BGE plans to launch a pilot program to test new meter technology as part of a broader energy management strategy that will include conservation. The initiative comes in the wake of a 72 percent rate increase that resulted in part from rising wholesale energy prices.
"We are looking at ways to better help our customers manage energy costs and usage, and there are various programs out there to do that," said Linda Foy, a spokeswoman for BGE.
The company said the scope and details of the program are being worked out, but it is expected to touch all 1.1 million of its customers. Pepco has proposed a similar pilot program in Washington, where it hopes to outfit the homes of 2,250 customers with smart meters. The plan is awaiting regulatory approval.
FOR THE RECORD - An Page A1 article Sunday "smart meter" technology incorrectly stated that Baltimore Gas and Electric employs contractors to read electric meters in its territory. The meters are read by BGE employees.
The Sun regrets the errors.
Experts say lowering demand even a few percent or less at critical times means some power producers don't have to turn on their most expensive natural gas and oil generators to meet demand. Such "peaking" plants often operate fewer than 100 hours a year but can have a disproportionate effect on the wholesale price of electricity.
However, critics note that shifting power usage to different times of day will not reduce - and might even enhance - the need for baseload coal and nuclear plants, which come with environmental costs.
"Before any utility spends billions on massive new metering technology, they ought to be spending that money on energy-efficiency programs," said Martin Kushler, director of utility programs for the American Council for an Energy-Efficient Economy.
If a customer puts off washing dishes until 10 p.m., he is still using the same amount of electricity as he would if he did dishes during the day, Kushler said.
But proponents counter that customers who turn down their air conditioner or pool pump for a few hours during the hottest part of the day are using less energy even if they turn it back on at night, when it's cooler. In addition, smart meters force consumers to pay more attention to how and when they use energy. Once they see the potential for savings, many consumers find ways to use less, some argue.
Smart meters offer other benefits, such as making it possible for utilities to automatically tell which customers are without power instead of having to knock on doors or wait for them to report a problem. Such information shortens the time it takes to make repairs.
The meters also can be linked with other devices, such as "smart" thermostats, which come equipped with displays that, among other things, can be programmed to tell a homeowner how much energy he is using and at what price. In exchange for rebates, customers could allow their utility to remotely raise the setting on their thermostats on a few hot days each year.
Over the long term, other devices could be added that remotely control individual appliances, telling them to temporarily shut down during times of high energy demand. Industry officials envision a day when many new appliances will be equipped with standardized computer chips allowing them to be controlled remotely, with smart meters acting as a sort of control hub. Such devices are a step beyond older radio-frequency technology that BGE and others have been using for years to remotely control customers' air conditioners and water heaters.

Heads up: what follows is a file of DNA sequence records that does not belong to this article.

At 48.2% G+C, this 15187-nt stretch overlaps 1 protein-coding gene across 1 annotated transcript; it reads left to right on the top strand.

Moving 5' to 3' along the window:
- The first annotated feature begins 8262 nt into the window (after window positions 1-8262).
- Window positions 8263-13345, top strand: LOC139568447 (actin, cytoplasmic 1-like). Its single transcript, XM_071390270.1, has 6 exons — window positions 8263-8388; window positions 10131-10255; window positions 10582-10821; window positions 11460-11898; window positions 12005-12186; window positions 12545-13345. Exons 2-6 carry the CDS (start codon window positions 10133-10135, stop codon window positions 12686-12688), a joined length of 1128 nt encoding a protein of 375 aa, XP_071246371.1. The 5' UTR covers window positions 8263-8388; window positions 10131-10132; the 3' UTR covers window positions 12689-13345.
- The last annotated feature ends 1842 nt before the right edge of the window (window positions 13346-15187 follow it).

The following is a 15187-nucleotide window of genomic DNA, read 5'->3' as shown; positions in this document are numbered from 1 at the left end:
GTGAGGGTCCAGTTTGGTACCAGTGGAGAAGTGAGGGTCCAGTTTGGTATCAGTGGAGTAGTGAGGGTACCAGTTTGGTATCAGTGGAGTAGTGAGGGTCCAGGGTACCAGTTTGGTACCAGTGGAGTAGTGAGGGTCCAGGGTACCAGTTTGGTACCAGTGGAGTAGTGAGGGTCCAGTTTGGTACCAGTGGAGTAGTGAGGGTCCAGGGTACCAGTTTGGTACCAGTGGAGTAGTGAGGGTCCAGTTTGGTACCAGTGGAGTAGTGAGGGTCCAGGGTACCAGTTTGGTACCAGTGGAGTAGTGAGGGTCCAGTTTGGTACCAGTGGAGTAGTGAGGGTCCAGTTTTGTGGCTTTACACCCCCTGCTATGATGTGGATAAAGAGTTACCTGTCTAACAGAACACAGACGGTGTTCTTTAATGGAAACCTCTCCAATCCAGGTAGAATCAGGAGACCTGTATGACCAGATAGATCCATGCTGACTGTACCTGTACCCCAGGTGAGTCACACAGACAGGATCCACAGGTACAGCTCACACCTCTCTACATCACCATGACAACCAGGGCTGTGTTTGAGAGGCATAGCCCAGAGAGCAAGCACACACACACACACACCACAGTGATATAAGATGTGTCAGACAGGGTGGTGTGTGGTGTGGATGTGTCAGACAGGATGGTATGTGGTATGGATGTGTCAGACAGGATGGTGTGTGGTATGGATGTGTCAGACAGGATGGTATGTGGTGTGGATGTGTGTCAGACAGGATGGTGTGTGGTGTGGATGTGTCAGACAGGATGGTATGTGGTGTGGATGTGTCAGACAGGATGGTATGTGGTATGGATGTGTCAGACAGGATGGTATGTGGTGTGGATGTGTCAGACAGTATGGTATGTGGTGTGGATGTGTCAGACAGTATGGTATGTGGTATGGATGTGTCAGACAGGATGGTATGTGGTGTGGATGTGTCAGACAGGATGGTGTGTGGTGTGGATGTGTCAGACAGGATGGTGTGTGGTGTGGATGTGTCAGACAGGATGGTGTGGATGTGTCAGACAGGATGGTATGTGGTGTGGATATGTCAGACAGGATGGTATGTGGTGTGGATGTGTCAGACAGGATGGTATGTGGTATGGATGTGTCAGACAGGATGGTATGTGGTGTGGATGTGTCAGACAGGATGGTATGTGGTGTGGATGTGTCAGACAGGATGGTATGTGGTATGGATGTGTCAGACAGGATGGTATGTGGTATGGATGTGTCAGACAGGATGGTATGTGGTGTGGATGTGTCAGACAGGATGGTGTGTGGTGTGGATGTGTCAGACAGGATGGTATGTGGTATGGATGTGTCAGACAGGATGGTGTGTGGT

"What it's doing is really introducing a lot of intelligence to the system," said Victor Richey, chief executive officer of ESCO Technologies Inc., whose DCSI subsidiary produces the smart meters that Pacific Gas is fielding in California.
Pacific Gas has the largest smart-meter program in the U.S., in part a result of that state's continuing efforts to manage power usage after a costly energy crisis that resulted in rolling blackouts five years ago. The utility says its pilot studies show that the meters induce consumers to shift some power usage to off-peak hours. Larger efforts have been undertaken in Europe. Enel SpA of Italy outfitted 27 million customers with the devices.
Utilities in the U.S. have historically been slow to adopt demand response and conservation initiatives because in most states the utilities' profits are linked to how much electricity they sell. State regulators estimate that a 1 percent decline in energy use can cut profits for a distribution utility - such as BGE - by as much as 5 percent to 10 percent.
But Maryland and a growing number of other states are moving to "decouple," or sever, the relationship between profits and electricity sales, allowing utilities to earn a consistent rate of return even if customers use less electricity. Pepco and Delmarva Power have included a decoupling proposal as part of rate cases they recently filed with the state Public Service Commission. BGE's gas rates already function that way, and the electric side of the business is expected to follow suit the next time the utility goes before the commission for a rate case.
The move toward smart meters won't come cheap, which might worry Maryland consumers hit with recent rate increases. Pacific Gas customers, for example, will see a temporary rate increase of 1 percent with the installation of smart meters. But the savings generated will more than pay for the meters, said Paul Moreno, a spokesman for the San Francisco-based utility. Many industry experts and consultants say the meters generally pay for themselves in five to seven years.
"It's a modest cost now for a big benefit over the longer term," Prindle, the energy efficiency group's deputy director, said of demand response and conservation programs. "If we don't smarten up the grid, we're going to just wind up with a Third World electric system eventually."